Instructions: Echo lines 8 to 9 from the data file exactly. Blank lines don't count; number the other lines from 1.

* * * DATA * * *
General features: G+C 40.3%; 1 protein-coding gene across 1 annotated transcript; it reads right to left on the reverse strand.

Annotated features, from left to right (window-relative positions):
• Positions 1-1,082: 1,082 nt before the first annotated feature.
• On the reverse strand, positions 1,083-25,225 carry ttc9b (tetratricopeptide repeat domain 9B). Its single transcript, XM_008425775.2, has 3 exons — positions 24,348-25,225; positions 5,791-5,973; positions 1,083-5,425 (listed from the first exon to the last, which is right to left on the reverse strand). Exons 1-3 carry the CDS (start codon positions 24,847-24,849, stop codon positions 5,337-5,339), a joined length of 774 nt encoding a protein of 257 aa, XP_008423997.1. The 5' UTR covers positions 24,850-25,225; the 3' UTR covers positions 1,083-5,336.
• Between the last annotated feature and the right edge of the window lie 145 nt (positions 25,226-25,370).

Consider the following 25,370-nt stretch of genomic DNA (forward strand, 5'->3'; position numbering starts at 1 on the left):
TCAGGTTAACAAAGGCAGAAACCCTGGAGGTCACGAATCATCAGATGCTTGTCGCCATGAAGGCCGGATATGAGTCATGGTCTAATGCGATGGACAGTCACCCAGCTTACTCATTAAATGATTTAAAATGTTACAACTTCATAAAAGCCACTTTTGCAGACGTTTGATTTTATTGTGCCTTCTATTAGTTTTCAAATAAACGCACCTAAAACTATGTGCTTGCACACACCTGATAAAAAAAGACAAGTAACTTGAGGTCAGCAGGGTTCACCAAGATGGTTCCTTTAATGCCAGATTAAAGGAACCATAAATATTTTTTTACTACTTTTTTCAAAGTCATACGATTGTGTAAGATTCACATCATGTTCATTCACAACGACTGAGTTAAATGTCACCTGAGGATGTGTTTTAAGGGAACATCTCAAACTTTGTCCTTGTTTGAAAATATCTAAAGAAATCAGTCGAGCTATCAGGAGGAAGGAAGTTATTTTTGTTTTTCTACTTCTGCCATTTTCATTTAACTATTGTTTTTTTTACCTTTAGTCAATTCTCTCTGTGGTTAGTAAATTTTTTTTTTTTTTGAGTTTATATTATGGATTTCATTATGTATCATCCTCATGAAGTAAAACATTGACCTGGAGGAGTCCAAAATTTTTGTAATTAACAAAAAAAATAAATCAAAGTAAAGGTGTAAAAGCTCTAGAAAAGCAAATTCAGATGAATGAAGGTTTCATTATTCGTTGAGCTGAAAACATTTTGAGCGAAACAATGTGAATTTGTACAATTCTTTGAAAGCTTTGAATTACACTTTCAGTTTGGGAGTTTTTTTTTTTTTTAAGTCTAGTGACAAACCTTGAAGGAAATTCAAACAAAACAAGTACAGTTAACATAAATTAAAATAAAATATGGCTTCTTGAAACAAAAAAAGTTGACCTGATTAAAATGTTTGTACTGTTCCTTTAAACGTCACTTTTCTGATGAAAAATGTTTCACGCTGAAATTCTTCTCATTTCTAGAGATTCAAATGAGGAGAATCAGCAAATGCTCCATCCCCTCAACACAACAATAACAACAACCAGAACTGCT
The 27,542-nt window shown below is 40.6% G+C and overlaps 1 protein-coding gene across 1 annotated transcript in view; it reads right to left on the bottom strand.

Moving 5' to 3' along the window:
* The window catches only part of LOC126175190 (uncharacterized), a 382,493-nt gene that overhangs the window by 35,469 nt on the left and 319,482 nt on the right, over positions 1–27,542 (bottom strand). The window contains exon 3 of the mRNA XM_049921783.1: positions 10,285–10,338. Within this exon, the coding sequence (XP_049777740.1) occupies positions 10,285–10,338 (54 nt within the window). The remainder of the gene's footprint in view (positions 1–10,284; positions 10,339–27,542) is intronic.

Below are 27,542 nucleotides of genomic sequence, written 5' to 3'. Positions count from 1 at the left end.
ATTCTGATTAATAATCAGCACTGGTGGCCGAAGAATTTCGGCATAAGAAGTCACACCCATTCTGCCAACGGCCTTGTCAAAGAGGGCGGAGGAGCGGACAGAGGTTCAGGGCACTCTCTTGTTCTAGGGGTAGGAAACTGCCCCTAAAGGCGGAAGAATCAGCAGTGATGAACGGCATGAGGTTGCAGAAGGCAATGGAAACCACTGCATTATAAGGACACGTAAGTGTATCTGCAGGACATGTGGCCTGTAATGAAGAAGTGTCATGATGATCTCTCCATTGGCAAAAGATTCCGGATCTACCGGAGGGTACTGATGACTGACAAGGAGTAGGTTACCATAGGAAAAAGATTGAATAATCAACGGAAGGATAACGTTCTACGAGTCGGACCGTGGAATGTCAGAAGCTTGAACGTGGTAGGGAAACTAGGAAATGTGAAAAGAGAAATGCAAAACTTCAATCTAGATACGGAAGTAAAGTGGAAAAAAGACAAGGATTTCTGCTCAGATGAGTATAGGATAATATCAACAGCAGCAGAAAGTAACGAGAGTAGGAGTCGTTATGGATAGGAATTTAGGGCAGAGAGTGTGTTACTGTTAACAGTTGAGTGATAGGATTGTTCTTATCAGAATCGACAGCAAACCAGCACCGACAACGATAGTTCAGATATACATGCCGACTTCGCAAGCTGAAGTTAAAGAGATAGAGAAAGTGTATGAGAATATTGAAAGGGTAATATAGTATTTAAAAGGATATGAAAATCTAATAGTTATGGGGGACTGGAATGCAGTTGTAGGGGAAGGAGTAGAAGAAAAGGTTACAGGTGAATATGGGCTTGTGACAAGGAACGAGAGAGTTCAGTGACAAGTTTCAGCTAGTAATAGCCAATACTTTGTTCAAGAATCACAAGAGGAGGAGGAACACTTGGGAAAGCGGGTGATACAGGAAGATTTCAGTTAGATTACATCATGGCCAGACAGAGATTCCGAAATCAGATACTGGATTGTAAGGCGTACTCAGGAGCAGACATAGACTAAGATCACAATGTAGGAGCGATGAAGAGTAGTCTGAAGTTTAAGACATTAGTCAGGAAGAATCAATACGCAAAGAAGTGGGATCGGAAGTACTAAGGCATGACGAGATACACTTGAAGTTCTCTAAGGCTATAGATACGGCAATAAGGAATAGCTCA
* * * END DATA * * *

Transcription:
The 27,542-nt window shown below is 40.6% G+C and overlaps 1 protein-coding gene across 1 annotated transcript in view; it reads right to left on the bottom strand.

Moving 5' to 3' along the window: